Increasing the grid integration between the US and Mexico is also facing various challenges. Mexico’s electricity sector continues to experience high levels of technical and non-technical losses and will require significant investments to improve system functionality to achieve greater efficiencies, especially in a scenario that includes significant increases in power trading with the US’ bulk power system. Mexico also has different norms for open access than those of the US and Canada. Additionally, both sides of the border have experienced power shortages in the past decade, suggesting that at this time, neither border region has developed significantly to support higher power trade.

 

While there exist several modelling tools to analyse the electricity sector in the US and Canadian markets, detailed modelling tools to explore the economic, social and reliability impacts of electricity trade across the whole of North America are presently insufficient to determine suitable opportunities for enhancing integration. Thus, more work is required in this direction.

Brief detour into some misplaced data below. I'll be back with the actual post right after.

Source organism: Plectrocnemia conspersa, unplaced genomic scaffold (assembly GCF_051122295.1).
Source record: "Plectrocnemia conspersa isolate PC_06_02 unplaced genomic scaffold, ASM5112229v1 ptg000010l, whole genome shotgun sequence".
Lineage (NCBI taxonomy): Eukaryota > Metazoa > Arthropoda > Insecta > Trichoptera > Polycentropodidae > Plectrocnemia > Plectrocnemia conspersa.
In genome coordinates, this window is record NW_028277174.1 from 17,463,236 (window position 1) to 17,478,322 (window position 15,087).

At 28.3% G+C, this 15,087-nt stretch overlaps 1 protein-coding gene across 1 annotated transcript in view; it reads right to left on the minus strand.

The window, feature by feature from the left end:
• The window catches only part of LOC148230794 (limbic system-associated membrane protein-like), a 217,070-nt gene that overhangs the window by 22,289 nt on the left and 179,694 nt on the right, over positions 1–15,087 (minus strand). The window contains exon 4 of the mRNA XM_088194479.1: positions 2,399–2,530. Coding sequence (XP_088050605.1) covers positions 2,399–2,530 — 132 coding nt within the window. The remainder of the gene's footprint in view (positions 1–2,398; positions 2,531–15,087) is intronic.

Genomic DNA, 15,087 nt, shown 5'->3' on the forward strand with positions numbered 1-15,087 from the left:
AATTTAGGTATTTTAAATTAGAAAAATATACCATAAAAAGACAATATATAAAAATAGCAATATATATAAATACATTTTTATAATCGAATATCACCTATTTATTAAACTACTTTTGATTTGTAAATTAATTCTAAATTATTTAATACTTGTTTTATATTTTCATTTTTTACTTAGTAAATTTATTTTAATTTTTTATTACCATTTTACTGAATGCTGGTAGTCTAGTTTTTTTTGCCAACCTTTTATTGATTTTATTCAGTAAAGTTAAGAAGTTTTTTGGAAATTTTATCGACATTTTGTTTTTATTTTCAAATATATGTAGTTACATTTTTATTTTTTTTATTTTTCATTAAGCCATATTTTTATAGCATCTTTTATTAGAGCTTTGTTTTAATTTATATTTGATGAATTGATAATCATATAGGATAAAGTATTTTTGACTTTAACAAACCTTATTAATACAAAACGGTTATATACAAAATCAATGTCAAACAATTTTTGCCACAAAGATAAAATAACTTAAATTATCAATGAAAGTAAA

Conclusion

The North American countries are promoting cross-border power trading to meet their clean energy targets and reduce electricity tariffs. As more interconnections are being planned and built in the region, North America’s bulk power system must not only remain secure but reliable as well.

 

High-level cooperation among the three countries on energy issues should ensure that the shared goal of a reliable electricity system for the continent remains a focus area. From coordination on high-level principles for reliability to modelling and analysis of the future bulk power system of the US, cooperation across North America on reliability will complement efforts to improve security and ensure economic competitiveness.